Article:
Now a Los Angeles Times Bestselling author, Stephen Jay Schwartz currently lives in Southern California with his wife, two young boys, and one very frumpy-looking labradoodle.
1. When did you decide to start writing?
First of all, thank you for having me on your blogspot, Kate. I do appreciate the opportunity to connect with readers and fellow writers.
I think it all started with “Sammy the Dinosaur,” the short story I wrote when I was eight years old. I actually pecked it out on an old IBM Selectric typewriter and drew crude drawings of Sammy, depicting his emergence from the egg to his friendship with a young boy to his eventual journey back to the sea. My mom crossed out misspelled words, wrote the correct spellings in red ink, and sent the story to Readers Digest. It returned weeks later with my first rejection letter.
2. Why thrillers? What drew you to this genre?
I hadn’t intended to write a thriller. I wanted to draw a uniquely flawed character and put him in an impossible situation. A sex-addicted vice cop (now homicide detective) chasing a sexual predator seemed like the right dynamic. And the predicament comes when the detective realizes the murders he’s investigating circle right back to him, to the admissions he’s made at his Twelve Step meetings. He’s stuck – should he reveal to his captain that he’s the connection to the murders, an admission that would surely take him off the case, or should he keep quiet and pursue the killer with even greater vengeance, despite the fact that the lives of innocent people are at stake? I like putting a character in a tight box, where his mettle is tested. The quality of his humanity is examined before our eyes – his flaws will either destroy him or save him.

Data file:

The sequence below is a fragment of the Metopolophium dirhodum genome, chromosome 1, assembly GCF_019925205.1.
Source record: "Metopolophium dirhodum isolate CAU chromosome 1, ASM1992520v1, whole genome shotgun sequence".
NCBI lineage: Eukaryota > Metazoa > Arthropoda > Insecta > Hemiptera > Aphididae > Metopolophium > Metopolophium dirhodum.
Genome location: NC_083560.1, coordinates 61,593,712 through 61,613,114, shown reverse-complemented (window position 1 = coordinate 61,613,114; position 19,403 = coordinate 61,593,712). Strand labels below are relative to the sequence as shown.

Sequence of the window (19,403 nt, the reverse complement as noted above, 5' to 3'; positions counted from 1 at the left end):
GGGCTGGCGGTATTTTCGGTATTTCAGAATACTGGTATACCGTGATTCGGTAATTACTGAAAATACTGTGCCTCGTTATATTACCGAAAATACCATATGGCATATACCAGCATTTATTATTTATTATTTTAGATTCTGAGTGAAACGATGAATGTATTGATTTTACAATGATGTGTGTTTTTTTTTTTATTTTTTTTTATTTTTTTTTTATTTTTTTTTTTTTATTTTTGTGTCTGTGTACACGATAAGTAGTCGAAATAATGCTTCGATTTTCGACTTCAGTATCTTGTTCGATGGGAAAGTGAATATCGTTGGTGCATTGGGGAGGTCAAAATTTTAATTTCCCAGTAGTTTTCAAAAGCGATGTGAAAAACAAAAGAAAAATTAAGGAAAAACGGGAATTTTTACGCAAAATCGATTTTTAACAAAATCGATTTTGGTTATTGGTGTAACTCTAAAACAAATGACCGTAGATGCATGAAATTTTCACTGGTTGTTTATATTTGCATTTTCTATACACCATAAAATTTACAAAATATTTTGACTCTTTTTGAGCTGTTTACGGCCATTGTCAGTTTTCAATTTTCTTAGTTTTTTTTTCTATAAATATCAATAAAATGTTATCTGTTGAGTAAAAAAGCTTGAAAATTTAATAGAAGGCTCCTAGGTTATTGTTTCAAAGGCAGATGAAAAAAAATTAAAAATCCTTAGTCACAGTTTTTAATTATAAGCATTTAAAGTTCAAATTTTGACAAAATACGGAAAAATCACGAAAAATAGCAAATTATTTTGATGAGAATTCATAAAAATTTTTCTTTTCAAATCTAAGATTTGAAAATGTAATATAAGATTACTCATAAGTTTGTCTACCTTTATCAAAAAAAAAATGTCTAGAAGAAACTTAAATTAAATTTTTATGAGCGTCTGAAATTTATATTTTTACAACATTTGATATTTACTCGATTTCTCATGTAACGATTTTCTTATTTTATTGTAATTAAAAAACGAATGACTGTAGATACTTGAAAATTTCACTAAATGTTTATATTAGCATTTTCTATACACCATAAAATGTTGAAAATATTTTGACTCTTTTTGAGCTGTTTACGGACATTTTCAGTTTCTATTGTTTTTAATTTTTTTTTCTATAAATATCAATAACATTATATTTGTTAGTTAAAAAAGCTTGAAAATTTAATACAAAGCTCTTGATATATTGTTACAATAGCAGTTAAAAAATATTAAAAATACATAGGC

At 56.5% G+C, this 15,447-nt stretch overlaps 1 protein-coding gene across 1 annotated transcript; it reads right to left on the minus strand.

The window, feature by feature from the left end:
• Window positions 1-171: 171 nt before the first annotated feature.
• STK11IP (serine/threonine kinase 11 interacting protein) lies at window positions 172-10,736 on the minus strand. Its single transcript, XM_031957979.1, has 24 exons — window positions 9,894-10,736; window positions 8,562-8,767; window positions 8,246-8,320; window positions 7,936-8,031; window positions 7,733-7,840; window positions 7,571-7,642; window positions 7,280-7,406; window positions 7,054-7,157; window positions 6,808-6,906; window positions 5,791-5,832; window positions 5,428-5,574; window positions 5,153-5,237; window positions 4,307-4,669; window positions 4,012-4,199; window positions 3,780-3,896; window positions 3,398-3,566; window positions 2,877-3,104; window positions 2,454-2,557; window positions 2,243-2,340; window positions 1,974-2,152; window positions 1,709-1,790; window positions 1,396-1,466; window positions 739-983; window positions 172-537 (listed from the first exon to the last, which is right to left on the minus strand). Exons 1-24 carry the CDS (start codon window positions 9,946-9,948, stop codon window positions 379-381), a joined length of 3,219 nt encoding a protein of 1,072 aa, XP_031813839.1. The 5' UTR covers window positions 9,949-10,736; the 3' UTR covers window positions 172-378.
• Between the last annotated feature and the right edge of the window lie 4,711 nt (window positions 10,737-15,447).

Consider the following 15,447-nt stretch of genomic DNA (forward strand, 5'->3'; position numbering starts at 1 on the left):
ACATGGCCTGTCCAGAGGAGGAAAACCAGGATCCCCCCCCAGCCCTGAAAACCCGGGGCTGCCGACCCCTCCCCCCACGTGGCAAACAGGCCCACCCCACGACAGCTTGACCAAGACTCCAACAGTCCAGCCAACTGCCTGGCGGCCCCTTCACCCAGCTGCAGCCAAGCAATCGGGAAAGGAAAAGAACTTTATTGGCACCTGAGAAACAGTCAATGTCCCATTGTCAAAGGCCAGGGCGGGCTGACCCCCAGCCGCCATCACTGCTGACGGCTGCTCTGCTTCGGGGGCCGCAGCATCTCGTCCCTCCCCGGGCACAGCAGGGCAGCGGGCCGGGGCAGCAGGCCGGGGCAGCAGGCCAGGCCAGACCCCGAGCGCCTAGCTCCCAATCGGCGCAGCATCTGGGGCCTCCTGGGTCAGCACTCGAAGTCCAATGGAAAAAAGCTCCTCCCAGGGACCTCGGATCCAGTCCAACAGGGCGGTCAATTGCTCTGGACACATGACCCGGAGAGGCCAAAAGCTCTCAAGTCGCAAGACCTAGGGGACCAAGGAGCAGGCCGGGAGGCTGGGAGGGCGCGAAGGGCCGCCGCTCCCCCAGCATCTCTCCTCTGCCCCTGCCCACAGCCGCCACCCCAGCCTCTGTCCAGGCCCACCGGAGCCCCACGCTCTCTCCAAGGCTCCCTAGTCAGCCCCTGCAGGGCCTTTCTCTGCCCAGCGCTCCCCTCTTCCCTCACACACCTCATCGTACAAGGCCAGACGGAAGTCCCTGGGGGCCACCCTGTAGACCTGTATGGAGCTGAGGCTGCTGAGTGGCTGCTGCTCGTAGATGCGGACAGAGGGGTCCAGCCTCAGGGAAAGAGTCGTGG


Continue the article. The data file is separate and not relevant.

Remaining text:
I also spent a number of years as the Director of Development for filmmaker Wolfgang Petersen, so I read thousands of thriller screenplays. The template for a tight, fast-paced thriller has been stamped into my psyche. When I sat down to write my first novel (Boulevard), the thriller genre just naturally spilled out.